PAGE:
I bought into the idea of satellite radio quite early, right around the time I moved to Atlanta in 1999. Often what brings us to try new technologies is the recommendation of others, but I didn’t need one for this, because satellite radio seemed like a no-brainer — commercial radio at the time was awful (maybe it still is, but who listens anymore?), I was living in a place where I couldn’t get consistent NPR, I missed the bluegrass and community programming on WAMU — and then this New Thing came along.
From the start, I was an XM loyalist, and not just because I knew several people who worked at their headquarters in DC (although that was part of it — and I loved the company’s roots in the District itself, where they outfitted studios in a then-ratty neighborhood off New York Avenue NE before it was obvious to everyone else that the gentrification of that part of DC would actually work). XM was the purist’s choice; in their founding narrative, which I’m sure was more than a little true, they amassed a stupefying collection of recordings, hired the world’s best music curators and on-air talent, and set out to make something worth our loyalty, in response to the appalling field of steaming manure that commercial radio had become in the ClearChannel era. Sirius, by way of contrast, always felt like a naked money play.
So XM raised a stunning amount of money (there were satellites involved, after all — and if I recall correctly, one of the early ones went off course toward Mars or fell into the sea or something, and they had to build a new one — I’m sure it’s on the Internet, you can look it up), and over the next several years, they stumbled in the direction of profitability without ever quite losing their soul. I remained a subscriber for 8 years (!), upgrading my radio once or twice. I’m no music snob — I’m not even that much of a connoisseur — but there’s music I just plain like that you can’t hear on commercial radio and that’s too much work to steal off the Internet or rip from CDs. And besides, part of the point of radio has always been that an intelligent editor programs it for you, at least in theory, so that you can learn about things you’ll like but wouldn’t have found otherwise. Services like Pandora achieve a similar aim in a different way, but I find they require too much thinking to make me happy.
With XM, I was able to indulge my love of legitimate bluegrass, and dance and electronica, and even (to my secret shame) kickass Nashville country music. (Anyone who doesn’t like Kenny Chesney after listening to this or this, or Tim McGraw after this, or Trisha Yearwood after this, needs their head examined.) I bought multiple boomboxes and accessories so I could listen in the car and at home and especially in my bookstore (Peachtree Highway Books, in Atlanta’s Candler Park, 2002-2004, R.I.P.), where I spent most of my waking hours for two years. (Yes, XM, I was an occasional terms-of-service violator, as were many, many other intown Atlanta small businesses in those exciting entrepreneurial years.)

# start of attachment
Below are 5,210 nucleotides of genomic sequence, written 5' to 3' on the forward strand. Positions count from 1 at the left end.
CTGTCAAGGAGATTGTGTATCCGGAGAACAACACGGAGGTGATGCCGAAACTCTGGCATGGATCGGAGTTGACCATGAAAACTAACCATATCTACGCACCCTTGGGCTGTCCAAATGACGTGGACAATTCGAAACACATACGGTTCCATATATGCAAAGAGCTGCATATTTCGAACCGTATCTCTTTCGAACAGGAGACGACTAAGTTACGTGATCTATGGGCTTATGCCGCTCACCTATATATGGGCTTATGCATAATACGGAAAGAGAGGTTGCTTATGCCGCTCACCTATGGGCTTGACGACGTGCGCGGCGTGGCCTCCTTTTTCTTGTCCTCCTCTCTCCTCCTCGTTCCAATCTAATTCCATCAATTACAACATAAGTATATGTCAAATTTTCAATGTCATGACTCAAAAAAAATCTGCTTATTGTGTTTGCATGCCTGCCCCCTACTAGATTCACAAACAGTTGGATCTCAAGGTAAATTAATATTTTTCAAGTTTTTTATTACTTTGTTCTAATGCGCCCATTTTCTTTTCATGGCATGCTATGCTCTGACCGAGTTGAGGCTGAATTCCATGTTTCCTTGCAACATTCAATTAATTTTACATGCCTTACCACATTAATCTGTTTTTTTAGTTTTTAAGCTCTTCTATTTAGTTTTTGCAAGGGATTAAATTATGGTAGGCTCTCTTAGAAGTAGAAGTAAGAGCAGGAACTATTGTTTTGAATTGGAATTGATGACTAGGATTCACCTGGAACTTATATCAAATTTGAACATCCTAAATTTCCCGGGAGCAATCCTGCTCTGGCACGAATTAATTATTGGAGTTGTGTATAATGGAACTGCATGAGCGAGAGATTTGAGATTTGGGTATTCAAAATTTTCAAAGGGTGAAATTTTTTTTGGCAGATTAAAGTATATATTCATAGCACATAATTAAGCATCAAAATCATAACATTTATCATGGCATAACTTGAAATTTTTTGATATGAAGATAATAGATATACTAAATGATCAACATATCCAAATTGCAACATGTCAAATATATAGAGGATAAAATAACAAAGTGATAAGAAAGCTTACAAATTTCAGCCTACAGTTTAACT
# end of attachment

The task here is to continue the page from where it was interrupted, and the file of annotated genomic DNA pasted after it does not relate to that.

When I moved briefly to Little Rock in 2003-4, I discovered other XM loyalists among my friends. So apparently it wasn’t just me! We traded tips and occasionally even shared equipment. XM kept me company on those long, long drives from Atlanta to Little Rock (usually with an overnight in Tupelo). And in 2005-6, as friends and I founded BusyTonight in New York and tried hard to make a go of our technology business, XM was one of the things that kept me sane during that turbulent period.
I ended up canceling my XM for a combination of cost reasons and lack of use — for a period of several months, I just wasn’t home much, in that way you can get in a city like New York before you get your grownup footing. But now I’m feeling the hankering. Among other things, I feel the lack of editorially programmed bluegrass in my life, and the podcasts I listen to aren’t doing it for me. So I think I’m going to resubscribe. I just passed four hours on JetBlue in the past 24 hours with satellite radio playing in my ears continuously — and I like it. I was worried that the Sirius/XM merger would wreck everything, but most of my old favorite channels are still there, so it’s time to give it another try.